- let student know you're aware he/she is feeling down and you would like to help.
- reach out more than halfway and encourage the student to express how she/he is feeling, for he/she is often initially reluctant to talk, yet others' attention helps the student feel more worthwhile.
- tell student of your concern.
- say, "Don't worry," "Crying won't help," or "Everything will be better tomorrow."
- be afraid to ask whether the student is suicidal if you think he/she may be.
The Anxious Student
These students are highly anxious about the unknown and may perceive danger is everywhere. Uncertainty
about expectations and interpersonal conflicts are primary causes of anxiety. High and unreasonable self-
expectations increase anxiety also. These students often have trouble making decisions.
- let them discuss their feelings and thoughts. Often this alone relieves a great deal of pressure.
- reassure when appropriate.
- remain calm.
- be clear and explicit.
- make things more complicated.
- take responsibility for their emotional state.
- overwhelm with information or ideas.
The Demanding, Passive Student
Typically, the utmost time and energy given to these students is not enough; they often seek to
control your time and unconsciously believe the amount of time received is a reflection of their
- let them, as much as possible, make their own decisions.
- set limits on the time and energy you are willing to spend with the student.
- let them use you as their only source of support.
- get trapped into giving advice, "Why don't you, etc.?"
The Student In Poor Contact With Reality
These students have difficulty distinguishing fantasy from reality, the dream from the waking state.
Their thinking is typically illogical, confused, disturbed; they may coin new words, see or hear things
which no one else can, have irrational beliefs, and exhibit bizarre or inappropriate behavior. Generally,
these students are not dangerous and are very scared, frightened and overwhelmed.
- respond with warmth and kindness, but with firm reasoning.
- remove extra stimulation of the environment and see them in a quiet atmosphere (if you are comfortable in doing so).
- acknowledge your concerns and state that you can see they need help, e.g., "It seems very hard for you to integrate all these things that are happening and I am concerned about you; I'd like to help."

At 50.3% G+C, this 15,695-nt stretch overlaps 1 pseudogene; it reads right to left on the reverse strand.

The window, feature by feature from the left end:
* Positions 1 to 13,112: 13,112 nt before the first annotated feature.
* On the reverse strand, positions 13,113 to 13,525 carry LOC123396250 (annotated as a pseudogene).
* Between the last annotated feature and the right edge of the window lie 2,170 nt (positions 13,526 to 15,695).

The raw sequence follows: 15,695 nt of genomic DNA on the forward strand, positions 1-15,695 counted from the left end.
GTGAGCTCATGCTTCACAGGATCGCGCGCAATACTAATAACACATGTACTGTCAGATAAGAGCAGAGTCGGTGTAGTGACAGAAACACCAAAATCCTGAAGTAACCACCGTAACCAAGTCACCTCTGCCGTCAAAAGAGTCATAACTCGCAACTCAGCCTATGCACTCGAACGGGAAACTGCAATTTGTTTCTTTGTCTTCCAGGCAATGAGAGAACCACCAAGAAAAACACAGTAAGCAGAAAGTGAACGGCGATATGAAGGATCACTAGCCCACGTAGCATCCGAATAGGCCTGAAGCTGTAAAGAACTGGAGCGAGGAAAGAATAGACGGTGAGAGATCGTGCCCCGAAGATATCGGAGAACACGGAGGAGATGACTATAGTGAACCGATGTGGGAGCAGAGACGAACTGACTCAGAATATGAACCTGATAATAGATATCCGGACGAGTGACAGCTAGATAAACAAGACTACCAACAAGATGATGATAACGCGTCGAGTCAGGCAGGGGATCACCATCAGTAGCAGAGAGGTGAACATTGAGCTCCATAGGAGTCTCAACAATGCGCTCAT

- acknowledge the feelings or fears without supporting the misconceptions, e.g., "I understand you think they are trying to hurt you and I know how real it seems to you, but I don't hear the voices (see the devil, etc.)."
- reveal your difficulty in understanding them (when appropriate), e.g., "I'm sorry but I don't understand. Could you repeat that or say it in a different way?"
- focus on the "here and now." Switch topics and divert the focus from the irrational to the rational or the real.
- speak to their healthy side, which they have. It's O.K. to joke, laugh, or smile when appropriate.
- argue or try to convince them of the irrationality of their thinking, which may lead them to defend their position (false perceptions) more ardently.
- play along, e.g., "Oh yeah, I hear the voices (or see the devil)."
- encourage further revelations of craziness.
- demand, command, or order.
- expect customary emotional responses.
The Suspicious Student
Typically, these students complain about something other than their psychological difficulties. They
are tense, anxious, mistrustful, loners, and have few friends. They tend to interpret minor oversights as
significant personal rejection and often overreact to insignificant occurrences. They see themselves as
the focal point of everybody's behavior and everything that happens has special meaning to them. They are
overly concerned with fairness and being treated equally. Feelings of worthlessness and inadequacy
underline much of their behavior.
- express compassion without intimate friendship. Remember, suspicious students have trouble with closeness and warmth.
- be firm, steady, punctual, and consistent.
- be specific and clear regarding the standards of behavior you expect.
- be aware that humor may be interpreted as rejection.
- assure the student that you are his/her friend; agree you're a stranger, but even strangers can be concerned.
- be overly warm and nurturing.
- flatter or participate in their games; you don't know the rules.
- challenge or agree with any mistaken or illogical beliefs.
- be ambiguous.